How will you know your teen has grown and flown? Your refrigerator will tell you.
If there are no school lunch menus, calendars, or newsletters on the fridge door, you’ve moved into early retirement parenting. Instead of daily prompts, there will be annual reminders, like the university’s Parents Weekend. You’re in paternal retirement when the only items are coupons for Lipitor, Estroven, and Viagra.
When you were childless, the refrigerator was just another appliance. The door, plastered with drunken selfies and a Domino’s pizza coupon, was the entrance to expired milk and leftover Thai food. After you entered parenthood, the refrigerator door became a trusted friend, the family epicenter, and the foreteller of life changes.
The codependent relationship started when your preschool kid brought home a folder titled, “No More Free Time for Mommy or Daddy.” The enclosed calendars, reminders, and teacher letters were instinctually posted on the refrigerator. That’s because the approach to family scheduling has not evolved – using cute Container Store magnetics to attach stuff to the frig is the modern-day equivalent of drawing a kid’s schedule on a cave wall.
Parents stick with the cave wall approach because technology can’t handle the complexity of family planning. Siri and Alexa can offer reminders, but no virtual friend can decide when to redeem parental favor tokens, select the best day to be “sick,” or decide which kiddie activity will get Grandma off your case. Scheduling for a child requires a savant. A parent.
By posting all the demands in one place, the scheduling savants get the flexibility needed for never-ending obligations. The cave wall also helps with the most predictable aspect of childrearing – unpredictability. The family calendar is never inked; it’s an erasable listing of maybes.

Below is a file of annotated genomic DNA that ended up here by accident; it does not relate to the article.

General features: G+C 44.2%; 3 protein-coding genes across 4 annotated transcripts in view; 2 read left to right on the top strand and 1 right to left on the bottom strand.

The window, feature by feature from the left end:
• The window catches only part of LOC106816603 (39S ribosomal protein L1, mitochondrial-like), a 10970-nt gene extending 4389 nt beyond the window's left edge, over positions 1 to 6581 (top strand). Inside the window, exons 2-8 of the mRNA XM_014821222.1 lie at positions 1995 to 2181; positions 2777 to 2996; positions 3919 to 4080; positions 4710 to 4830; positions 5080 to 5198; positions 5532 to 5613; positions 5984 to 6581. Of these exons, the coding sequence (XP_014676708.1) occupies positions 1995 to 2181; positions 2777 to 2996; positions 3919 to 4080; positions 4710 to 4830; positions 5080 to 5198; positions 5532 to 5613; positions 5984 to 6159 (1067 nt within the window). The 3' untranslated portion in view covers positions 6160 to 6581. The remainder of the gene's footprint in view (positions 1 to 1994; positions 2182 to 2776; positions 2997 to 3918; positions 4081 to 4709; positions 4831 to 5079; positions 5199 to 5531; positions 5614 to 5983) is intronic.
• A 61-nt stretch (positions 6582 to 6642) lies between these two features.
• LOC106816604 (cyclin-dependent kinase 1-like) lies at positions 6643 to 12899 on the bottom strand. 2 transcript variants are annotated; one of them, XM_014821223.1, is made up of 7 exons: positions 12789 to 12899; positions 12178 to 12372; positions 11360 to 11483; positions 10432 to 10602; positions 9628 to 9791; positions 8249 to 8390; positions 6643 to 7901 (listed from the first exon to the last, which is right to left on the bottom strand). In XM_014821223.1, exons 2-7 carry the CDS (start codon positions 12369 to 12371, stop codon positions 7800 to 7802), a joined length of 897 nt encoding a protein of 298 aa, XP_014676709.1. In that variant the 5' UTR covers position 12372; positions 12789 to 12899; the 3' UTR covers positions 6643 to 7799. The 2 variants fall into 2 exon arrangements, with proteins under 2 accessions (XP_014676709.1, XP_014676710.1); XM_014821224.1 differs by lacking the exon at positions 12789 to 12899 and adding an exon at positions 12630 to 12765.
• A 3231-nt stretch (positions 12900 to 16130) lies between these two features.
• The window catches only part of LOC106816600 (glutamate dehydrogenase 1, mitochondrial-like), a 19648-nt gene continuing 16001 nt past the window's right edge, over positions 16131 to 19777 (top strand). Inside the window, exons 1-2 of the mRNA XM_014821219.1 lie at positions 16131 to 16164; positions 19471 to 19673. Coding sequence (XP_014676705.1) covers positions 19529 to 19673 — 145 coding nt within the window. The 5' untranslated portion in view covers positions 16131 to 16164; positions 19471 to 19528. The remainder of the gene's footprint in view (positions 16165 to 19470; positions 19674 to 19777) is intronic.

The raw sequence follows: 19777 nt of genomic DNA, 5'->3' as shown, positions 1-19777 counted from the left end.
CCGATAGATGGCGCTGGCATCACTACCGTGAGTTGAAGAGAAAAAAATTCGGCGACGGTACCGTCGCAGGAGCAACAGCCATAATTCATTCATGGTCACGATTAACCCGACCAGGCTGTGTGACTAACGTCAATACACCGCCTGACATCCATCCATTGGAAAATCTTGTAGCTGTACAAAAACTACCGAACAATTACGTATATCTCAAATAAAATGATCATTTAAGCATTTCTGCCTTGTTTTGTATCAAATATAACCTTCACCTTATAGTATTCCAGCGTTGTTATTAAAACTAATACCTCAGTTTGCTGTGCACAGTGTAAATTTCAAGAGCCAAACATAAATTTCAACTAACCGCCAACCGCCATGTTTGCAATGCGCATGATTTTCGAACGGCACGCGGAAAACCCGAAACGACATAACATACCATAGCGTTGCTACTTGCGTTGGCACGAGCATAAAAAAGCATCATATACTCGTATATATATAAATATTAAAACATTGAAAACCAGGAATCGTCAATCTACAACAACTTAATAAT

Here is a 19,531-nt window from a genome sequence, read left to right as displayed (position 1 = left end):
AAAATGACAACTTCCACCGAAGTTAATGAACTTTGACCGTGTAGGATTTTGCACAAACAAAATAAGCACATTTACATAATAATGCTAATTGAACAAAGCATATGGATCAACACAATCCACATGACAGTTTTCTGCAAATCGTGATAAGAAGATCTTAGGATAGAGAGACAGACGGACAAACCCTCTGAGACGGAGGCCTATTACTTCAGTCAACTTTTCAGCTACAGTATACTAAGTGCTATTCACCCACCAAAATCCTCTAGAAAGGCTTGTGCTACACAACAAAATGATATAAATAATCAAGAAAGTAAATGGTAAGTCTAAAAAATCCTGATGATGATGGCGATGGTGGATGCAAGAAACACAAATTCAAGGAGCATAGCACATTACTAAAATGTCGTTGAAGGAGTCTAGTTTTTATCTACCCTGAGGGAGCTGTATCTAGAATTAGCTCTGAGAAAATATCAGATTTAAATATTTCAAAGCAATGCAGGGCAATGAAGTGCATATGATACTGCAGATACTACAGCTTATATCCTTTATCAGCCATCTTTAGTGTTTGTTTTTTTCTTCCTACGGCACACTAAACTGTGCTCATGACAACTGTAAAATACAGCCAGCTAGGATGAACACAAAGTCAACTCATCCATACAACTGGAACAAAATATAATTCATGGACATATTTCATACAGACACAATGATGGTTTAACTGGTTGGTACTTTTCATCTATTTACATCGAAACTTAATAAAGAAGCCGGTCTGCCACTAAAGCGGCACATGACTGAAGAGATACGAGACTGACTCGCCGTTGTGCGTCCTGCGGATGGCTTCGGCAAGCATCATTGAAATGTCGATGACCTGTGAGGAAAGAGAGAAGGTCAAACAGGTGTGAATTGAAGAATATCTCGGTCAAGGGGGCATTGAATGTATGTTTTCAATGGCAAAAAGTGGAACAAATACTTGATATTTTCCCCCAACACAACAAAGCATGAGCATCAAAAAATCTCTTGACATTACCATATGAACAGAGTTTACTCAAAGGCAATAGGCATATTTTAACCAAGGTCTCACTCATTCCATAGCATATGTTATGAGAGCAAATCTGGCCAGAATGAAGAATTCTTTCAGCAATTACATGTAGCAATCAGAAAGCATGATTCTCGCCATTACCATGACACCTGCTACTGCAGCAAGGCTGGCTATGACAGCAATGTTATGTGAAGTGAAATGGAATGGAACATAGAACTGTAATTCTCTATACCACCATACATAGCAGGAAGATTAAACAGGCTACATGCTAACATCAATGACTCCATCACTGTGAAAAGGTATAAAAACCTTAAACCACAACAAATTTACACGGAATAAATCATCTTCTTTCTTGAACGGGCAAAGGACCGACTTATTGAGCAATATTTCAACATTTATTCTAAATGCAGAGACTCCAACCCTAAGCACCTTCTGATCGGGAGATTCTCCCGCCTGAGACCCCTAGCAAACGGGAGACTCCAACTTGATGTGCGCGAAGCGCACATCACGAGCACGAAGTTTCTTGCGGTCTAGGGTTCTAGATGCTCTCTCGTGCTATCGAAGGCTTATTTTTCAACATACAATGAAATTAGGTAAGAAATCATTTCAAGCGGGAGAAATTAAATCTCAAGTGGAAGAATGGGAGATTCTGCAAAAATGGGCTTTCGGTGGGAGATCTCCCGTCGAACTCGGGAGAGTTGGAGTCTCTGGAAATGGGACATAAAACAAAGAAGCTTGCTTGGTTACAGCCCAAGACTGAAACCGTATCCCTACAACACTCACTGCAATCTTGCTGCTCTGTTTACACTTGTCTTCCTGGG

The refrigerator door eventually becomes the family Yoda. It knows what the kid is doing, can detail what happened to the 401K, and explain why mommy and daddy have a date night every lunar moon and sex each solar eclipse.
Your frig also prepares you for developmental changes. Every summer, it reminds you to take down the previous chapter of your kid’s life. There’s no parental mourning because the next chapter is immediately posted, you have to take the kid to the pool, and you don’t have time to grieve.
After high school graduation, you do what you’ve done for almost 15 years – remove the old stuff. This time, it’s different. There’s no fall sports schedule, school supplies list, or principal’s letter. Instead, it’s just a dorm check-in schedule and the university fall calendar.
It’s weird. For the first time in ages, nothing needs to be attached to sides of the refrigerator. The door is so barren that you notice the dozens of scratch marks left by Shutterfly photo calendars. And there are lots of open days on the family schedule. Lots.
Initially, there’s a sense of relief, that rare parental less-to-do feeling. Yet, it dawns on you that you’re going to miss something way more important than a bunch of obligations – your kid.
Your appliance buddy is gently warning you that the next saga of your kid’s life will be entirely different. The story is going to be written without you as a main character. That means grown, flown, and time to mourn.
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Mark Shatz is a single dad, psychologist, and author of Comedy Writing Secrets (3rd ed). His favorite pastime is watching his college-bound son outsmart “proven” parenting techniques. Dr. Shatz’s parental rants are at: https://worldshardestjob.com